Former prime minister Ariel Sharon began every meeting I ever attended with U.S. officials with a greeting that always made me chuckle: “You are mostly welcome.” That welcome revealed his flawed English and perfectly reflected his ambivalence and apprehension about American efforts: He recognized that the United States was the best friend Israel had ever known. But he was ever suspicious that Washington might pressure him into something he did not want to do.
Sharon could wipe the floor with U.S. diplomats he didn’t want to hear from, blocking them from enunciating a single talking point by subjecting them to a lengthy discourse on centuries of Jewish suffering. But I also witnessed a painfully shy man largely silent through lunch with the U.S. president, allowing his longstanding and deeply trusted aide, Dov Weissglas, carry the discussion with hilarious anecdotes.
One of the most important lessons that Sharon applied to the battlefield and to politics was that Israel had to seize the initiative, not simply react to events. He, more than any, appreciated the country’s basic security dilemma: while possessing a strong and highly motivated army, Israel is dwarfed in size and numbers by an inhospitable region. For him, taking the initiative was the enduring legacy of Jewish history, of his military experience, and of his political success.
With the country’s narrow waist of just fifteen kilometers and lack of territorial depth, Sharon embodied the doctrine of taking the offensive and rapidly moving the battle deep into enemy territory. This notion informed Sharon’s battlefield tactics in the 1948 war, his leadership of the infamous Unit 101, his inventive battlefield leadership in Sinai during the 1956 and 1967 wars, and the controversial invasion of Lebanon to eradicate the PLO from Beirut in 1982. The means were sometimes brutal and bloody.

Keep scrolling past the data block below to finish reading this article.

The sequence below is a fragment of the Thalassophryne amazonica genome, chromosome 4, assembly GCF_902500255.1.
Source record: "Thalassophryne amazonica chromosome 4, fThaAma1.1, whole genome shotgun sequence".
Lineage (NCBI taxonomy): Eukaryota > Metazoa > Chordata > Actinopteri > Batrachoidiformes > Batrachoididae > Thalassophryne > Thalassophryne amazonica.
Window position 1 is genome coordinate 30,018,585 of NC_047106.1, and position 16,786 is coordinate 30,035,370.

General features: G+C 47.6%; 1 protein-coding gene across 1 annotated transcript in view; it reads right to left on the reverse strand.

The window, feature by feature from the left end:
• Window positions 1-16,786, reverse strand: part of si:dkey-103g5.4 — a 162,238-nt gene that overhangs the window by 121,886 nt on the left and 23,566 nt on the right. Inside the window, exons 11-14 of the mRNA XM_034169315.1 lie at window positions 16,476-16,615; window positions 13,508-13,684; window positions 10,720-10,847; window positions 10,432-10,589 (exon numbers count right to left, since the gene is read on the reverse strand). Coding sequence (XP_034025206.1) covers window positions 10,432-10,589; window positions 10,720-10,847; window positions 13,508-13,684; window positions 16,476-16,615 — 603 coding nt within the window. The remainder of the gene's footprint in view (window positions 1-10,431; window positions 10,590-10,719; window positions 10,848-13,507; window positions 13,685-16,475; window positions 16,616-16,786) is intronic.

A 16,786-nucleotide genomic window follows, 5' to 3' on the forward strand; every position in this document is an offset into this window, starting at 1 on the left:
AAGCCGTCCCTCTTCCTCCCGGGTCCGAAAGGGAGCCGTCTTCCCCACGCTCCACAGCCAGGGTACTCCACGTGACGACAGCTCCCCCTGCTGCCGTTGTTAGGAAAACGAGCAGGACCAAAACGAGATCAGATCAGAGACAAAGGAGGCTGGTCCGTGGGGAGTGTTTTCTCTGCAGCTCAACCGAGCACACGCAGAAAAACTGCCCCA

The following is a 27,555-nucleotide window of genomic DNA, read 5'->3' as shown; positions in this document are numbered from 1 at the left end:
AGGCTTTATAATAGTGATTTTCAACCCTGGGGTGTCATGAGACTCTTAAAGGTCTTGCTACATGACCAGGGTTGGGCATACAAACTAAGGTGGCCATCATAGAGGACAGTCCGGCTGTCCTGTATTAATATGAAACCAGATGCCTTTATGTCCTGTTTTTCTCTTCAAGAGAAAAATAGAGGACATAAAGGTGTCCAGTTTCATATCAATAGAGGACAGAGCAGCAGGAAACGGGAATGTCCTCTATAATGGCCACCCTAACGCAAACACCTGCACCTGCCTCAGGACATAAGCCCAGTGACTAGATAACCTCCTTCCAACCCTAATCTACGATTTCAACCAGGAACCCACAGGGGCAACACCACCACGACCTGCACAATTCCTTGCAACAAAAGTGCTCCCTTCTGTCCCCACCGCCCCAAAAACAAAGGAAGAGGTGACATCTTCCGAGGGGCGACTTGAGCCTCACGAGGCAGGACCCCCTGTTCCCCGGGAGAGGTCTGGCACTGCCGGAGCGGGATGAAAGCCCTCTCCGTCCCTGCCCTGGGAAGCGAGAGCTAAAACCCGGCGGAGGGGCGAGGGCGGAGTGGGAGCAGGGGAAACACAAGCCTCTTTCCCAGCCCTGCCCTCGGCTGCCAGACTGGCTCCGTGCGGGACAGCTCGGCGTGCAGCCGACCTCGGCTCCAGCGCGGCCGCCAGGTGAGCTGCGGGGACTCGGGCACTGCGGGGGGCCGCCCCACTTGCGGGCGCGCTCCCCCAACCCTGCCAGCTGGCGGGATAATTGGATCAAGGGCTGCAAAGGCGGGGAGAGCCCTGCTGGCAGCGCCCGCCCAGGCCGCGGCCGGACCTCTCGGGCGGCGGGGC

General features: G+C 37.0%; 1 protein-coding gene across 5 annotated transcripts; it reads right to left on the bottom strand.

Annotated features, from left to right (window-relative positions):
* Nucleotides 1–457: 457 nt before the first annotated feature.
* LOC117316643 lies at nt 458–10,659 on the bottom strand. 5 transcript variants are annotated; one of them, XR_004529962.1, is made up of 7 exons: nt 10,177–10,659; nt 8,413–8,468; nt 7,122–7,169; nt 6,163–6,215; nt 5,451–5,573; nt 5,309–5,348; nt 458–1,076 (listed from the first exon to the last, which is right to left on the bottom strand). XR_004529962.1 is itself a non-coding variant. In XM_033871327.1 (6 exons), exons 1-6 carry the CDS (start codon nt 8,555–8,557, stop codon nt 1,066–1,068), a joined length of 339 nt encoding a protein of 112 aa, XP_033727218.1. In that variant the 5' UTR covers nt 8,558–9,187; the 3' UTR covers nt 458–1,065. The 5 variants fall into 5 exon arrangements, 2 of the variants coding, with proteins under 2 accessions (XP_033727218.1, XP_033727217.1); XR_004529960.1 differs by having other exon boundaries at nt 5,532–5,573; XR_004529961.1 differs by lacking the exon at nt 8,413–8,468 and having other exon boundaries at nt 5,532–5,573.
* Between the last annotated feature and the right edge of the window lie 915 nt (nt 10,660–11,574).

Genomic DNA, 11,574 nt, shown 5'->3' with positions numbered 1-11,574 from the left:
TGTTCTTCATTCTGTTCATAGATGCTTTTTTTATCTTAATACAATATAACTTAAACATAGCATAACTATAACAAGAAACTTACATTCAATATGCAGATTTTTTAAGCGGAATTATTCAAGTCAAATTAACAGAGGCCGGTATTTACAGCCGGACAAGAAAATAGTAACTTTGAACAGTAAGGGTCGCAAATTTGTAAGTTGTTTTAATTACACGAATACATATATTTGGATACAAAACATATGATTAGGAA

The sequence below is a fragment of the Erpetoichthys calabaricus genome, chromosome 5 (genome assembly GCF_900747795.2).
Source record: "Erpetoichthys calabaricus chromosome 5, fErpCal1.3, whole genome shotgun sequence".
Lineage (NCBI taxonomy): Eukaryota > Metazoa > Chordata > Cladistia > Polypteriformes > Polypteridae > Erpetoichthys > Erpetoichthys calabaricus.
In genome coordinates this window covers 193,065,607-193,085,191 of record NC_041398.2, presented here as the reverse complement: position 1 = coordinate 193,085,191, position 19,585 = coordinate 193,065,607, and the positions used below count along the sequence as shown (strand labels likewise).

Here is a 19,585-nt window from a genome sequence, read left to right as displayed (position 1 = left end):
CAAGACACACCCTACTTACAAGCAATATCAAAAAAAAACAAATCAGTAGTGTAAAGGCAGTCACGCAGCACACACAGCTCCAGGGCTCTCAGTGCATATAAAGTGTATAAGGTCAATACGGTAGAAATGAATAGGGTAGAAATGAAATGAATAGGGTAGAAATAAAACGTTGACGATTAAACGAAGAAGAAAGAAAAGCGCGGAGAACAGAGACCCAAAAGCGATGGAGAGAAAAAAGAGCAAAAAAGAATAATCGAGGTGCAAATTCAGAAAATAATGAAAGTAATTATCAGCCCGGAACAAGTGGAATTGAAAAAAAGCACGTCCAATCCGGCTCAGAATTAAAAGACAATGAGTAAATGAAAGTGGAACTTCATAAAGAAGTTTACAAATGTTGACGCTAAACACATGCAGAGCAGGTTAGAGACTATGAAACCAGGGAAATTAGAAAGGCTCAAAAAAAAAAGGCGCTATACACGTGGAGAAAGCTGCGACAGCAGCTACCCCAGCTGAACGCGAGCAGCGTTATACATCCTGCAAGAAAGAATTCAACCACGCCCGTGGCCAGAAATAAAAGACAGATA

But Sharon applied the lesson of seizing the initiative to the political arena as well. As prime minister, Sharon unilaterally withdrew Israeli troops and some eight thousand settlers from the Gaza Strip in 2005. The move was bold and wrenching for the country. Sharon was forced to leave the Likud and form a new party to do it. But after seeing negotiations with the Palestinians fall apart, Sharon had become convinced that the United States or the international community would present Israel with peace plans he did not like. So he upended everything by launching his Gaza initiative, reversing his longstanding commitment to Israel’s presence there when he calculated that the costs of occupation far outweighed the benefits.
I suspect that were Sharon with us today, he would come up with an imaginative initiative to drive efforts to end the Israeli-Palestinian conflict and counter the danger to his country posed by efforts to isolate or delegitimize Israel in various international fora and organizations. Sharon would likely calculate that for Israel to have maximum influence internationally to thwart Iran’s nuclear ambitions, it would require a daring new approach that had been fully coordinated in advance with the United States. Moreover, as his former advisers readily concede today, Sharon would recognize that the Palestinian Authority is successfully doing the one thing he always wanted them to do: taking real responsibility for fighting terrorism and providing security for themselves, and by extension Israel.
We can never know how Sharon would have led Israel in today’s tumultuous Middle East. But we can be fairly certain that he would have not been purely reactive, given his view that the best defense was a strong offense. Somehow, it is likely he would have initiated a bold approach, most likely one that seems inconceivable to the rest of us today.